Should Marijuana be Legalized in America?
by julienlaberge on May 5, 2017 - 8:40pm
This is an article talking about how the American election could be a turning point for the marijuana legalization. I’ll just focus on both worldviews concerning this major new possible law. It was written in October 2016 so actions have took places since then but the fundamental ideas are still the same.
The article presents some states in favor of legalization such as Arizona and Nevada, and a map of the U.S if this law passes. The movement towards legalization in Alaska, Colorado, Oregon and Washington over the past years has opened the door for an eventual federal legalization. This legalization would mean “the beginning of the end of the war on marijuana” said Gavin Newsom, the lieutenant governor of California and a former mayor of San Francisco. We can say that this is a conflict between the liberalism and conservatism point of views, liberalism in the sense of liberty, but the liberty of consuming or not this drug, and conservatism in the way of refusing any changes or innovations.
The liberalist side puts its energy more on the economic aspect by promoting that the market of both recreational and medicinal marijuana “is projected to grow to $22 billion in four years from $7 billion this year if California says yes”. They promote the fact that this legalization would create an explosion for the market and boost the American economy in no time. It would be even bigger than the wine industry if legalized in all states.
The conservative arguments are more centralized around the health damage that it would bring if legalized. Marijuana smoke is compared to cigarettes smoke with its harmful repercussions. It would be exchanging a criminal crisis for a public health crisis. Many studies has showed that these effects are seen in the “adolescent development, to the cardiovascular system and to fetuses”. Marijuana is more addictive than alcohol, but less than tobacco. 25% of weekly users risk to become addicted to this drug. This is a battle to “protect the human brain, the mind, our futures, our kids”, this is what they defend.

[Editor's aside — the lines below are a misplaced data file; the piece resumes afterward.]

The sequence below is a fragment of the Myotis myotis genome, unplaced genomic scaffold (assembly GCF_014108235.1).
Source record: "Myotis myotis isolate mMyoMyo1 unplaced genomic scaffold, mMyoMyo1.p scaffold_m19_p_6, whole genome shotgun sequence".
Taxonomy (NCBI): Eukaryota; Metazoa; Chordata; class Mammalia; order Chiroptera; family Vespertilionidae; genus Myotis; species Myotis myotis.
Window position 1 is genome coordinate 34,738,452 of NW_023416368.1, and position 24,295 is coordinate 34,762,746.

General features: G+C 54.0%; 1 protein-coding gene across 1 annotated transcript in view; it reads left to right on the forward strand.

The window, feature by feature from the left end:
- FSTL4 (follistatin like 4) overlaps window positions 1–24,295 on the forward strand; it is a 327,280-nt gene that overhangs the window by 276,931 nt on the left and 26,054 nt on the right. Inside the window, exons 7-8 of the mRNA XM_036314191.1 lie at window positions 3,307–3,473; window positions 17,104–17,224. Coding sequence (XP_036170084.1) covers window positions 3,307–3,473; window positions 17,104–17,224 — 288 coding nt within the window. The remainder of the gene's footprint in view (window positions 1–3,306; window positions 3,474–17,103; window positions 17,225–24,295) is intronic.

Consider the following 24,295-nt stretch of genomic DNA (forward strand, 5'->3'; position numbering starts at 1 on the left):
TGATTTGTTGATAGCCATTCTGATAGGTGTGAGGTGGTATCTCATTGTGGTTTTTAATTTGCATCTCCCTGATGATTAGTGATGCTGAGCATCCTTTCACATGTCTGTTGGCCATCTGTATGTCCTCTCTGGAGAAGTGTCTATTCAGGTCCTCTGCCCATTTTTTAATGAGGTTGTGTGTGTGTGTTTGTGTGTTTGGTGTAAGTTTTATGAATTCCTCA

I personally think that even with the health problems, we should legalize the cannabis because the impact on the economy is just too big. It will help so much the government with a new income as big as these predictions. However, I would put restrictions on this drug. The same as alcohol, you need to be major, so 18 or over here and 21 and over in the U.S. There should have limits to the quantity you can buy in a certain period of time to prevent excess and abusive consummation. I see this legalization as a human right to buy it or not, I really prefer see people smoking marijuana bought in those certified cannabis shops then marijuana bought at the black market, non-certified and really toxic. I agree with this innovation because the cannabis available will be “clean” if I can say, it will not be a toxic substance as the one circulating in our streets right now. Studies and verifications will be made in order to sell a product the less harmful as possible. I may not be in total favor, but I don’t think we can stop people from smoking cannabis, so I want it the less damageable for these smokers.
Fuller, Thomas, “Election May Be a Turning Point for Legal Marijuana” New York Times, October 24, 2016, https://www.nytimes.com/2016/10/25/us/marijuana-legalization-ballot-measures.html
This is a quality source because it has been published in the New York Times, and had like purpose to inform people about a critical situation.